Erica said “a headline from New York Times for instance is very different than a headline from BuzzFeed.” Now you have a better way to communicate with your potential audience.

Knowing what organizations they belong to gives you an idea of what organizations you can join.  You can begin to chat about your film because the content of this organization should be concerned about the same issues.

This same info can give you names of nonprofits to contact for strategic alliances if you are making a documentary and possibly for a feature.

Erica also says that “The last piece really is where does your audience see their movies? If it’s primarily on their laptop, that could change the way you are going to shoot the film, that could change the camera you choose, and how big your production value needs to be.  So, it can ultimately change the budget of your film.”

This mining effort can pay off with valuable information, donations, or investments.  Now you know what to put under audience on your grants and now you know what to do for marketing your film, tweeting it and how to write your posts on social media.

You are talking to your audience, so give them a name. I want you to know them like a character in a film.

 

Carole Dean is the president and founder of From the Heart Productions and author of The Art of Film Funding, 2nd edition: Alternative Financing Concepts.  Her Intentional Filmmaking Class teaches filmmakers how to get their films funded.  New classes begin in September.  Discount for early enrollment.  

 

Preferred Pricing Program for E & O Insurance

From the Heart Productions Associated Filmmakers Can Take Advantage of This Special program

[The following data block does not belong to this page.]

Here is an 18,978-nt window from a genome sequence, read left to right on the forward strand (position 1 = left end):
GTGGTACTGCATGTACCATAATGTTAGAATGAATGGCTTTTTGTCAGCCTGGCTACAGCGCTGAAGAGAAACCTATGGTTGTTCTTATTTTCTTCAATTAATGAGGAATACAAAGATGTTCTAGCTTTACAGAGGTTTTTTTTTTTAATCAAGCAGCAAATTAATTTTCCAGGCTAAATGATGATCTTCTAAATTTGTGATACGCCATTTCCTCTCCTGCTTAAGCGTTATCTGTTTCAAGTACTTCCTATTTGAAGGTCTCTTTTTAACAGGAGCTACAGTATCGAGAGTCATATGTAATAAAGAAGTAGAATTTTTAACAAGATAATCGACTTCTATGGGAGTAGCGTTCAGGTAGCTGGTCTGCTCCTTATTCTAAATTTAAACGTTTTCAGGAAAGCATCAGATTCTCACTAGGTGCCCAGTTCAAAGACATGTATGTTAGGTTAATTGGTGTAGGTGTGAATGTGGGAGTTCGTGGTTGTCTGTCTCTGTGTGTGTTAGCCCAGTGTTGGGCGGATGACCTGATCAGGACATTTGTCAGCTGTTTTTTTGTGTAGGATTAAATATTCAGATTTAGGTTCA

Non-profit From The Heart Productions in partnership with Front Row Insurance offers the Prefered Pricing Program for E & O Insurance for their members.  

Those who are eligible include:

Front Row Insurance is a Leader in Film Production Insurance

Front Row Insurance is a Leader in Film Production Insurance

The Preferred Pricing Program for E&O insurance offers exceptional rates and service from of the leading providers of insurance in the entertainment industry.  

E&O, Errors and Omissions, insurance covers legal liability and defense for the production company against lawsuits alleging unauthorized use of titles, formats, ideas, characters, plots, plagiarism, unfair competition or privacy, breach of contract.  

It also protects against alleged libel, slander, defamation of character or invasion of privacy.  This coverage will usually be required by a distributor, broadcaster or financier prior to the release of any theatrical or television production. Production financing will usually not flow until E&O coverage is in force.

“Getting this program has been a dream of mine for some time.” said Carole Dean, President of From the Heart Productions, “With tight budgets, independent filmmakers a need a break on the cost of essential insurance.”

“Thanks to Kent Hamilton of Front Row Insurance and the tremendous work he put in to make this program a reality.  It shows his dedication to these filmmakers and to helping them out however possible.”